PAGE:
angrysparrow i liked that second article you linked. the over all tone was that in black bear only country, it's highly unlikely that you'll run into a serious problem w/ one... especially if you follow a few guide lines.
if i'm not mistaken, the only black bear attacks in the east involved either a bear that had learned to depend on careless food handling by people (like in the "Great Smokies Nat Park") or a bear w/ an abnormal physical or mental condition.
i like to relive fears by looking at the statistics (& i need to find a source to share here). but you're far less likely to be attacked by a bear in the eastern U.S. than you are to be struck by lightening. i'm pretty sure that way more people die from bee stings each year than snake bites... much less bear attacks.
on a recent two night stay in the mount rogers area, Va., i talked to a ranger about the blacks in that area. i had herd that they were there, but have never once seen one.
he said that actually there's a healthy population of black bears there... prime habitat w/ all the blue berry's, etc, but they have a healthy fear of humans... partly because of the hunting season each year.
don`t leave the CREATOR out of the creation!
here are more links that some of you may want to take a look at.
they do indeed talk about deaths by black bears in the last decade being predatory, but you have to look at the whole picture.
"But why approximately one black bear in 600,000 becomes a killer is a mystery. None of the killers had rabies. Some had common physical problems. There is no consistent explanation."
Full-blown attacks by black bears are rare. Black bears attacks are usually not at campgrounds and are usually not by black bears that are familiar with people. The campground killings that have so widely publicized have been almost exclusively by grizzly bears. Recorded killings by black bears this century total only 28 across North America. Most of these killings were unprovoked acts of predation. How likely is a black bear to be a killer? The 500,000 black bears in North America kill fewer than one person per 3 years, on the average, despite hundreds of thousands of encounters. To put this in perspective, for each death from a black bear across North America, there are approximately 17 deaths from spiders, 25 deaths from snakes, 67 deaths from dogs, 150 deaths from tornadoes, 180 deaths from bees and wasps, 374 deaths from lightning, and 90,000 homicides in the United States alone (data from the National Center for Health Statistics, 1980-1983). In the rare event of one of these attacks, the best defense is to fight with fists, feet, rocks, or anything hard. Playing dead is usually not the best action with black bears.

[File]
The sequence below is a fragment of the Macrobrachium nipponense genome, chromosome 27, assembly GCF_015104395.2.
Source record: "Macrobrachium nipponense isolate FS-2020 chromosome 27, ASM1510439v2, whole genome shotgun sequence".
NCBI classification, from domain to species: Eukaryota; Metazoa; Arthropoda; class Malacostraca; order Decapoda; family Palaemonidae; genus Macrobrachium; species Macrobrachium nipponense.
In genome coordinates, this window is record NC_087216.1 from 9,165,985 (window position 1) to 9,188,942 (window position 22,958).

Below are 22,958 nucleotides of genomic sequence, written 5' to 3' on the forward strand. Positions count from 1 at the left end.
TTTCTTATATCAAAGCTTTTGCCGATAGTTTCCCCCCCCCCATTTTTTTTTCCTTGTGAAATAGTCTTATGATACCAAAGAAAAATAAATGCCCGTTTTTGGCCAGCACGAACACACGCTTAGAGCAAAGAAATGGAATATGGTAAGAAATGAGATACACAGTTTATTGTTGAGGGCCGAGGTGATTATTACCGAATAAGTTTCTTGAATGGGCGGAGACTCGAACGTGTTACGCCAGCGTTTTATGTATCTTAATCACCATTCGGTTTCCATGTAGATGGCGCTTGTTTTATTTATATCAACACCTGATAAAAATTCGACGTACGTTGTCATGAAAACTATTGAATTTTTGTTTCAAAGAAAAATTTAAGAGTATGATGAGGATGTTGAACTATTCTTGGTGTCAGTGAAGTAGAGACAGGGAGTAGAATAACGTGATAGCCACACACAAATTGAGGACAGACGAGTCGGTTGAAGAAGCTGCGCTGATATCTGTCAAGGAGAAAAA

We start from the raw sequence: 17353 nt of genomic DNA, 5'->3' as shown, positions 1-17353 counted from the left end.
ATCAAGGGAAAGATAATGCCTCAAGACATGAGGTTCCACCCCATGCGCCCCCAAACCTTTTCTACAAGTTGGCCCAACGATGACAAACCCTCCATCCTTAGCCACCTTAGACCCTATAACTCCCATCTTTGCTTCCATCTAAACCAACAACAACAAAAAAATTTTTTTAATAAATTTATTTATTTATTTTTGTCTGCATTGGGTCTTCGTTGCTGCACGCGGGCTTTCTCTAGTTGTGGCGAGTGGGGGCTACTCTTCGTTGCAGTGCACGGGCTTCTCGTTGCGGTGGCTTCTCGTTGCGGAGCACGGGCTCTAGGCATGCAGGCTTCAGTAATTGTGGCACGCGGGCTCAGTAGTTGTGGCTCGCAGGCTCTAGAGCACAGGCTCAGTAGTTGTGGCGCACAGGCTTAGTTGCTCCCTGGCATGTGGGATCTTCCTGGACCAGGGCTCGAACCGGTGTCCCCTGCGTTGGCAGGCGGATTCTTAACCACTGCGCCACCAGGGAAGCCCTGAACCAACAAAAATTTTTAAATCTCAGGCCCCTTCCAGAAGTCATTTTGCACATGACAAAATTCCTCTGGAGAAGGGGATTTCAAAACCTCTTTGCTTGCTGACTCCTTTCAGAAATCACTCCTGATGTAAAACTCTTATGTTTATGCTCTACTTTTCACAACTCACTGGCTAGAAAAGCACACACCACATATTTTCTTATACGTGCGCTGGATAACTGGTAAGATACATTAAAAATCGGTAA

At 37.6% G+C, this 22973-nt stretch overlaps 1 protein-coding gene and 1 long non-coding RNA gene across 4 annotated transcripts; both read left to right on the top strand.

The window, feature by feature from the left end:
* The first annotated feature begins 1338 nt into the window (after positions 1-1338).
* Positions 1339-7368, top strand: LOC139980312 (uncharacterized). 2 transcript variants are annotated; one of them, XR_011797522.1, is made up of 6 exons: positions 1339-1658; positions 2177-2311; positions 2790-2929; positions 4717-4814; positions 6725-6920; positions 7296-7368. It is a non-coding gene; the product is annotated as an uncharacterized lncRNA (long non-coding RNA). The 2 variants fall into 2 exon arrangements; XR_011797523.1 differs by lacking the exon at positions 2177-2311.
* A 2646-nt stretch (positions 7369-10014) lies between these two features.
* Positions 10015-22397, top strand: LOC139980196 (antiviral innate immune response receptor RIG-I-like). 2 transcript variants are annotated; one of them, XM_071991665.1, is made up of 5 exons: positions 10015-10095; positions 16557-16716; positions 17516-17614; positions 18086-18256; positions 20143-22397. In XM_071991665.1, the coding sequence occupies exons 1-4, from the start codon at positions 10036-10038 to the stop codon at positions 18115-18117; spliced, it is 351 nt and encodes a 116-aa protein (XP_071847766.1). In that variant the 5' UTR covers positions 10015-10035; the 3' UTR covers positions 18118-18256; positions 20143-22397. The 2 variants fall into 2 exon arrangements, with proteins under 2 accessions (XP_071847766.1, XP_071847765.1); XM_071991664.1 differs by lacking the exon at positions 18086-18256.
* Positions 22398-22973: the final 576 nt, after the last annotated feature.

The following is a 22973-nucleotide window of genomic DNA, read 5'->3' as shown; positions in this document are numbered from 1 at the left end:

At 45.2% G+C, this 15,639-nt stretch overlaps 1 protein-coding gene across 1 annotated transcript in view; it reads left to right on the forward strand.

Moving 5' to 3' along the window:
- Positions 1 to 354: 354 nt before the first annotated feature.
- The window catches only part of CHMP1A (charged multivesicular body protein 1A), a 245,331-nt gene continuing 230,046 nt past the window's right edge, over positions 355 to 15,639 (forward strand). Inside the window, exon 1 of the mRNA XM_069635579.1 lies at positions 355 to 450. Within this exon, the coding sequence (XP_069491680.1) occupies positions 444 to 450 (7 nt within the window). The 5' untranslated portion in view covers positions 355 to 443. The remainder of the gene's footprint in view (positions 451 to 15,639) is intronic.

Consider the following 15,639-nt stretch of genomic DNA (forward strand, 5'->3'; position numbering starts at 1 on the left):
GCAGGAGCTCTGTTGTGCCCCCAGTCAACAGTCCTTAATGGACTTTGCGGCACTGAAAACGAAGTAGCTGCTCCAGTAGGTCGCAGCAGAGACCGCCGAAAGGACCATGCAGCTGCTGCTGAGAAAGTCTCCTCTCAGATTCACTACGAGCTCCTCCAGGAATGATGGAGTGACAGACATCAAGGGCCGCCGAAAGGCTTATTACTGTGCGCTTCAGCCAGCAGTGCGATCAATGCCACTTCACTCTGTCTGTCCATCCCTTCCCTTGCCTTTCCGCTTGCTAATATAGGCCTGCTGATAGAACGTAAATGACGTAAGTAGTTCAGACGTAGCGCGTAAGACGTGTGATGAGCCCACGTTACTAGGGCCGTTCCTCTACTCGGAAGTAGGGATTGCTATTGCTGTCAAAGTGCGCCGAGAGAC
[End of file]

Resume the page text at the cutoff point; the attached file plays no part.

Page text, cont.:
Last edited by slowhike; 07-30-2007 at 00:05.
don`t leave the CREATOR out of the creation!
Hey, I'd be up for a cool scar and a good story. hehe I'd rather die by bear attack than sleeping in bed at 92. Ask me again post bear attack.
"Success is the ability to go from one failure to another with no loss of enthusiasm."
Thanks guys! I was never really worried about it, but it is good info to know and have. I know that in Western Arkansas/Eastern Oklahoma there is a good population of Blacks, but all I have ever seen is traces (prints, poo, and clawed up trees). It would be kind of cool to see one at a distance, but I have no desire to just come across one
Psalm 19:1-3 "The heavens declare the glory of God; and the firmament sheweth his handywork. Day unto day uttereth speech, and night unto night sheweth knowledge. There is no speech nor language, where their voice is not heard."
I have grown up in Black Bear county and the only attacks I have every heard about of when some one gets between a sow and her cubs and even then if you back out slowly keeping your eye on them you will be fine. I have come face to face with bears many times and the only time they have not run was when one was eating a hunters kill that had been left. With that one I just gave it a wide berth and it never took a step away from its dinner. It comes down to being aware of what around you at all time and taking a couple extra steps to keep safe. (hanging your food, bear canisters) When walking in a known bear area I do make sure that I make noise (cup smacking BP frame, bells, off key singing) at those time I really ever see them.
However, it seems somewhat obvious that the most recent events in the lower 48 that I am aware of (the lady on the trail in SNP as her husband fished in the creek, the lady with her children at the swimming hole in western NC, and the 11 year old dragged out of his tent/killed in Utah last month) were all black bears in predatory mode, killing people for food.
Also, I saw at least one site claiming the black bear was UNLIKELY to attack because of cubs, at least compared to Griz.
Preacha Man, do a search- there was a recent thread on this subject.
Last edited by BillyBob58; 07-30-2007 at 17:57.
Of course, if the Griz has you on the menu, it's all the same. But apparently the majority of Griz attacks are due to surprise or rage or cubs, and maybe not so wih black bears.